Measurement of Trace Element Distributions in Soils and Sediments Using Sequential Leach Data and a Non-specific Extraction System With Chemometric Data Processing†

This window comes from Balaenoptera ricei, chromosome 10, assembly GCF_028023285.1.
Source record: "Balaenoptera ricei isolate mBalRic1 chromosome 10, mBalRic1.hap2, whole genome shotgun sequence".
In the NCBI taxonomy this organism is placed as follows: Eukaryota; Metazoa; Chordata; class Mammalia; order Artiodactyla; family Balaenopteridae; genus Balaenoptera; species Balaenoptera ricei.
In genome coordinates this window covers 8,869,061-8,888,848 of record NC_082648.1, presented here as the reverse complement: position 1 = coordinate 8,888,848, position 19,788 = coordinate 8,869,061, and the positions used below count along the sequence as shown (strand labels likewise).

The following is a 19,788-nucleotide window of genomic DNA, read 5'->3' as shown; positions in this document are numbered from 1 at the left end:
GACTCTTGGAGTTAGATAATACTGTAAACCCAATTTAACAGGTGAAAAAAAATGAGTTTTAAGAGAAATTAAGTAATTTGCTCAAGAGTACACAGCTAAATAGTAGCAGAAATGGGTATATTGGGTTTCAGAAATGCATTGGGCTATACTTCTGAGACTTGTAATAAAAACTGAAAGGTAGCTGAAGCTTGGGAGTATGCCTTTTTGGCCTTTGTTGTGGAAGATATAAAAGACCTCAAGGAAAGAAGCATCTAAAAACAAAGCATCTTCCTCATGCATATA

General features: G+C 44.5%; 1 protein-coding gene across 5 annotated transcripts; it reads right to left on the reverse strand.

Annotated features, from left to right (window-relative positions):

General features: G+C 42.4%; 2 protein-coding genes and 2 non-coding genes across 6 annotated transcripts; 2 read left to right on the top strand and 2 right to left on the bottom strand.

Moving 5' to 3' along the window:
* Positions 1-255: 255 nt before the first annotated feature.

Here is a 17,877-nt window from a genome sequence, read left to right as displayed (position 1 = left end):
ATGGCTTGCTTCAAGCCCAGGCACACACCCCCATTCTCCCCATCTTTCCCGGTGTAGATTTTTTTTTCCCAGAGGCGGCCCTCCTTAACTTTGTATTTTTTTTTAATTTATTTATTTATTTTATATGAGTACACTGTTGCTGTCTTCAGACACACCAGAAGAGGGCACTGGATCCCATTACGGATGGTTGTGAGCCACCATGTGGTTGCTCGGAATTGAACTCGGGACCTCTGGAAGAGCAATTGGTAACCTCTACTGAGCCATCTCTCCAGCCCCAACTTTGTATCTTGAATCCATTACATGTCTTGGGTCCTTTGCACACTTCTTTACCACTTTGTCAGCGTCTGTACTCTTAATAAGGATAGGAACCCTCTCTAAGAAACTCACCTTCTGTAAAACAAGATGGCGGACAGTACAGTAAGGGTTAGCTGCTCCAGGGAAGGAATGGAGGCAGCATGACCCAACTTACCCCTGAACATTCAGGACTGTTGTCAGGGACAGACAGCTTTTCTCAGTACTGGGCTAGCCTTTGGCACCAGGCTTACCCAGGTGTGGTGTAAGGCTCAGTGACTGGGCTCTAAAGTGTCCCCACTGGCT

A chemometric mixture resolution procedure suitable for determining the number and composition of physico-chemical components in data derived from soil leachates is described. The procedure is used to determine the number of components in sequential leachate data obtained for a NIST certified soil (SRM 2710) using a widely employed leaching scheme. The resulting data show that the sequential leaching media are not specific for their designated target fractions and that erroneous identification of fractions occurs. A scoping study in which a new non-specific extraction method is tested is described. The experimental design varies the concentration of nitric acid, the reaction time and the ratio of sample to extractant. The resulting solutions were analysed by ICP-AES for major and trace metals and the data obtained from 34 experiments subjected to the chemometric resolution procedure. Four components are identified and the effects of the three variables on each component are modelled using multiple linear regression, allowing the conditions which favour dissolution of each component to be identified. Calculated element compositions of the components identified in the non-specific extraction trial are compared with those identified in the sequential extraction data. Significant correlations between the two sets of components are noted and tentative identification of the source of the components is made. In particular, there is evidence that the Tessier method extracts both Fe and Mn oxides simultaneously, whereas the non-specific method has resolved the Fe and Mn oxides as separate entities.